I initially thought of writing an article about the ideal cell phone battery capacity after the release of TECNO Phantom 9 and saw the amount of flak it got for having a 3500mAh battery. In my head, I went, “Whoah! What is so bad about a 3500mAh battery on a 6.4-inch AMOLED display phone?”
Note that it isn’t just the size of the battery or display that matters. Other factors affecting battery life include display density, processor, and software optimization, to mention the top ones. All of these determine battery drain – how fast the battery empties.
I have been using Samsung Galaxy S9 Plus for a year and have got quite good battery life on it. The S9 Plus has a 6.2-inch AMOLED display and a 3500mAh battery. It has a 529 PPI density, which is much higher than the Phantom 9’s. We can argue that Samsung’s software is more optimized than TECNO’s and also that the flagship processor in the Galaxy S9 Plus is more power efficient than the Helio P35 in the Phantom 9, but that would be stretching it. The Helio P35, built on a 12nm process, is actually designed to be power efficient.
And don’t forget that the Galaxy S9 Plus has many more battery-draining features than the Phantom 9.
But this article is not about the Phantom 9’s battery. I keep seeing a similar sentiment being expressed about other phones with a battery of less than 4000mAh capacity. For some reason, people seem to think that anything that doesn’t measure up to that delivers poor battery life, and that is far from the truth.
First, I agree that a 4000mAh battery is beefy – quite generous and gives you a sense of having nothing to worry about once you charge the phone in the morning or overnight. You know, that feeling that you can go about your day without a care.
In reality, it isn’t as straightforward as that. All the other factors that I listed above come into play – how large is the display? What kind of display is it – TFT, IPS LCD, OLED, or AMOLED? What is the pixel density of the display? How power efficient is the processor? And how optimized is the software to minimize power drain?
I am currently reviewing the Huawei P30, which has a 6.1-inch OLED display of 422 pixel density and a 3650mAh battery. Guess what – it has very good battery life. I often go a full day without depleting the battery.
So, when I see people worry about a 3000mAh battery on a phone with a 5.7-inch LCD screen with 295 pixel density, stock Android OS, and a Helio A22 chipset, I am sure they have nothing to worry about. Some of those phones with a 4000mAh battery will run out of power faster. Seriously.
As a matter of fact, a 5-inch display with a 2900mAh battery will perform admirably, all other things being equal. Hopefully, you are beginning to have an idea of how fixing a universal best phone battery size is a waste of time.
Android 9 Pie has power optimization features built in
The first thing I will say is that Android 9 has power optimization features built in from the scratch – and they work extremely well. If the phone manufacturer has not tampered with it (via a custom UI, for example), you will find that you have nothing to worry about most of the time.
So if you have an Android 9 smartphone, you have a fairly intelligent device that manages battery drain better than previous versions of Android.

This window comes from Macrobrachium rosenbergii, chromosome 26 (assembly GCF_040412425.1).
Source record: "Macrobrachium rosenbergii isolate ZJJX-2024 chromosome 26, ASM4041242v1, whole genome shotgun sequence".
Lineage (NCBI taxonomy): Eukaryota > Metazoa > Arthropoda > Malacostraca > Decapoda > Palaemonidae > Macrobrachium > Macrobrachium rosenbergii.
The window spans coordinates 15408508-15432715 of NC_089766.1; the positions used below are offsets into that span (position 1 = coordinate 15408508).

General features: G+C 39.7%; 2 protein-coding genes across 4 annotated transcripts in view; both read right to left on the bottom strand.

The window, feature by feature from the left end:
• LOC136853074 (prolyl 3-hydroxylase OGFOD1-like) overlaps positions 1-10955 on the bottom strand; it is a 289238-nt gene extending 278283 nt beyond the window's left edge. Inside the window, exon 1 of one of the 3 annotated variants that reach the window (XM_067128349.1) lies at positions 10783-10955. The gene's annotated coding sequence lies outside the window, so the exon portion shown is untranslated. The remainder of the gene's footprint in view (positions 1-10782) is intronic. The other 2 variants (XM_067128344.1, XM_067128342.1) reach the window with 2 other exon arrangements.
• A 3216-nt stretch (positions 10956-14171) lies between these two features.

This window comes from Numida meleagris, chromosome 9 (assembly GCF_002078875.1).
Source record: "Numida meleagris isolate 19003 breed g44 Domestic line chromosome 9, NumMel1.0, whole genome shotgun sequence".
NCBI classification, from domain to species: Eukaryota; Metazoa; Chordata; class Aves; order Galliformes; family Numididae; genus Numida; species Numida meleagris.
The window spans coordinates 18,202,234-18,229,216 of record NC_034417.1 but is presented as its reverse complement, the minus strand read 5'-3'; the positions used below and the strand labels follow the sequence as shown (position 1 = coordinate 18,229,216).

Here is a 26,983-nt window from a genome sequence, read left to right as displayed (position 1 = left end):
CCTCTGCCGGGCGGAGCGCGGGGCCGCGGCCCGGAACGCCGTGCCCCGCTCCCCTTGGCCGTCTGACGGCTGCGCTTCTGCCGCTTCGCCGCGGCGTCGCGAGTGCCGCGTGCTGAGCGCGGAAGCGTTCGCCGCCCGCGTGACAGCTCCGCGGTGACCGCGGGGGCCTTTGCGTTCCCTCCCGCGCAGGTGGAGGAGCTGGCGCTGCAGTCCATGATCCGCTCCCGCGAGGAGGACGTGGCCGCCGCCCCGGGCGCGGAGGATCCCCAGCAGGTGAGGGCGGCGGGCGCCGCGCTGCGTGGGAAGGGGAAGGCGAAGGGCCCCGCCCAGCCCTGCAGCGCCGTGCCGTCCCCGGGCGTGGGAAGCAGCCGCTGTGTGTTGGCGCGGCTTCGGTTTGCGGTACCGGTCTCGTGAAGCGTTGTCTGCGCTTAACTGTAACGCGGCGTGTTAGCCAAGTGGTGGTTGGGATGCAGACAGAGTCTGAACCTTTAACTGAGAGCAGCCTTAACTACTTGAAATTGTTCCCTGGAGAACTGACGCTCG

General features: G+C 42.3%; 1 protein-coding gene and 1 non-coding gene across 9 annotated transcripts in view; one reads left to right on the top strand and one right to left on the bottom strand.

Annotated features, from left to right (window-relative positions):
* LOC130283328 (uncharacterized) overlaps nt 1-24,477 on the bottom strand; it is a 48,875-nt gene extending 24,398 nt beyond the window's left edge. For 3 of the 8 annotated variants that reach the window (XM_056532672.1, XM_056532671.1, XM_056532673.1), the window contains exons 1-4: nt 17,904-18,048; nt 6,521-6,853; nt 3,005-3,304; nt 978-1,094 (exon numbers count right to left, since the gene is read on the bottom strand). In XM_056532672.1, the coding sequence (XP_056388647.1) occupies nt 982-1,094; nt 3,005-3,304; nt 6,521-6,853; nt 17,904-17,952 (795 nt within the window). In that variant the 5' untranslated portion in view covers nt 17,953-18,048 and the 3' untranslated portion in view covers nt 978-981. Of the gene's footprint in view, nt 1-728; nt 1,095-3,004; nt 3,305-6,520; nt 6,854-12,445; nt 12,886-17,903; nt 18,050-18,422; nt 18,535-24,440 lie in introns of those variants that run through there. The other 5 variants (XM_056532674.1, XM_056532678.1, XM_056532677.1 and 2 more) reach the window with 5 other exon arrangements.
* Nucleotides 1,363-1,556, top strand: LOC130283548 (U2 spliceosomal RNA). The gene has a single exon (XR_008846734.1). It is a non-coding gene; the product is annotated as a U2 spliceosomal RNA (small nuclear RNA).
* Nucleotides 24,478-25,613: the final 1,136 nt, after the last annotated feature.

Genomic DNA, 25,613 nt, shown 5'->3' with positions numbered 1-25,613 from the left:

So, what is the ideal cell phone battery capacity?
There isn’t one universal ideal cell phone battery capacity. As said earlier, it varies from phone to phone, depending on a number of factors. Some phones with a 1500mAh battery outlast some with a 3000mAh battery. Some with a 3500mAh battery outlast some with a 4500mAh battery.
Sometimes, the battery capacity thing is a marketing tool – pretty much like the megapixel count. An 8 megapixel camera is not necessarily better than a 5 megapixel camera. A 4000mAh battery with great power drain is useless.
Battery size isn’t everything
What is the point of this article? Simple: Battery size isn’t everything when it comes to getting good battery life. Let me phrase it differently: the ideal cell phone battery capacity is not dependent on the size of the battery in a smartphone. The biggest batteries do not necessary result in the best battery life.
I am not saying that you shouldn’t go for the highest possible battery capacity that you can get for your money. Far from it. I am saying that some of you would like to enjoy certain features on your phone, but you are letting the fear of a sub-4000mAh battery keep you away.
Like I said earlier, I am reviewing Huawei’s P30, and it is one heck of a camera phone. As someone who is a sucker for great smartphone photography, I am also glad to know that its 3650mAh battery is more than adequate for taking me through a day of work or play – or both.
And that is with two active SIMs, an always-on 4G connection, active Bluetooth, active NFC, and me constantly doing one thing or the other on it.
Don’t let a phantom ideal cell phone battery capacity, or the lack of a 4000mAh battery, keep you away from that phone with the fancy features that you want. Have a detailed look at the key factors affecting battery drain first, and determine whether or not you have anything to worry about.
Founder of MobilityArena. Yomi’s journey in mobile started in 2001. Besides obsessing over mobile phones, he also started creating WAP sites (early mobile-friendly websites created with WML). He began writing about phones in 2004 and has been at it since then. He has owned over 200 devices, from Symbian, Palm, PocketPC/Windows Mobile, BlackBerry/BB10, webOS, Windows Phone, Firefox, Ubuntu Touch, to Android, iOS, and KaiOS operating systems.